Students, faculty, staff, and teaching assistants are essential when it comes to preventing suicide and promoting help-seeking behaviors among their peers. UHS offers consultation with concerned third parties.
UHS offers quality acupuncture services to students for an additional cost on Wednesday afternoons. Acupuncture—which stimulates points on the body using fine needles, finger, or hand pressure—is an efficient, inexpensive method that can relieve discomfort and pain and reduce the effects of stress.
Acupuncture is considered cumulative in nature, meaning one may need to undergo a series of treatments. The first session will include a private conversation with the acupuncturist. Allow at least one hour for the first appointment to accommodate your consultation and session. If your condition requires lengthy discussion, arrange time outside the scheduled appointment to communicate with the acupuncturist.
Treatment takes place in a double or single room with others. Insertion of an acupuncture needle will not feel like an injection or blood draw. Acupuncture needles are flexible, solid and fine enough to tie in a knot (about the size of a human hair). Reaction to and number of sessions can vary. Expect to retain the acupuncture needles for at least 20 minutes. The acupuncturist should be able to predict reaction based on the consultation and the body’s responses to the initial session.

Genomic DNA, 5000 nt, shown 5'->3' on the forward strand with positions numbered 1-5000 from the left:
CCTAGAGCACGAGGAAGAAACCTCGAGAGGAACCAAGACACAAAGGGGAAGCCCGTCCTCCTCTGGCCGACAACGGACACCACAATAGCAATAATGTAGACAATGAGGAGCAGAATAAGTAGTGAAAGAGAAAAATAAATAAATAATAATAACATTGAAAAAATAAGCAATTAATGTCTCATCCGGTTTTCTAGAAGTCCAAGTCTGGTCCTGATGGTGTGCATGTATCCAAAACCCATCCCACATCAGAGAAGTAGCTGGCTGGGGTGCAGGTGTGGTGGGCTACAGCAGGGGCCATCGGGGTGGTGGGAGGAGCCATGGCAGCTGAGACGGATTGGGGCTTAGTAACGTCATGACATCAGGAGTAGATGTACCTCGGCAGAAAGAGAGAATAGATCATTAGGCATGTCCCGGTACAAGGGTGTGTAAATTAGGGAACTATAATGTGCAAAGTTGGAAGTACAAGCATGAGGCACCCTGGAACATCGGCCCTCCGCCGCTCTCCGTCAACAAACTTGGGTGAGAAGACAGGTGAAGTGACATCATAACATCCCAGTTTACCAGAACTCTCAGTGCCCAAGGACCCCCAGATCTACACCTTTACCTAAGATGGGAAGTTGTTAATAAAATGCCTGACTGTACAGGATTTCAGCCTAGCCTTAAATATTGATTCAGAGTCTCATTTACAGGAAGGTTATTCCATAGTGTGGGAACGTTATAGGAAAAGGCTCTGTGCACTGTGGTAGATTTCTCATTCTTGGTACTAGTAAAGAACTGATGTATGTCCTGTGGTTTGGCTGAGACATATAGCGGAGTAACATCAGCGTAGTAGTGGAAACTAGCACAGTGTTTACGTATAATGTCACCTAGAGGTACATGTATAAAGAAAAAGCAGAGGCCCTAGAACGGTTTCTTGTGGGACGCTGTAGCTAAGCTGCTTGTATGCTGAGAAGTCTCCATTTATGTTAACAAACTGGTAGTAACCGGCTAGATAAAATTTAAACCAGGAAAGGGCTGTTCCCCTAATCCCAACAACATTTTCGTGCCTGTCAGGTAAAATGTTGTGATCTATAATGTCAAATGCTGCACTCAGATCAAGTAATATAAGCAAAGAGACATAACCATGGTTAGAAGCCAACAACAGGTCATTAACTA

The cost is $20 (cash only) paid directly to the acupuncturist at the start of treatment. UHS acupuncture services are not covered by the Student Health Insurance Plan. UHS does not bill insurance nor provide billing statements to submit for insurance reimbursement for acupuncture services.
Colleen D. Lewis is a certified acupuncturist who passed a national board exam for licensure in 2001. She employs one-time-use stainless steel fine gauge sterile needles for minimal sensation. Colleen maintains a private acupuncture practice in Spring Green and has worked with the UW-Madison Integrative Medicine Department since 2005.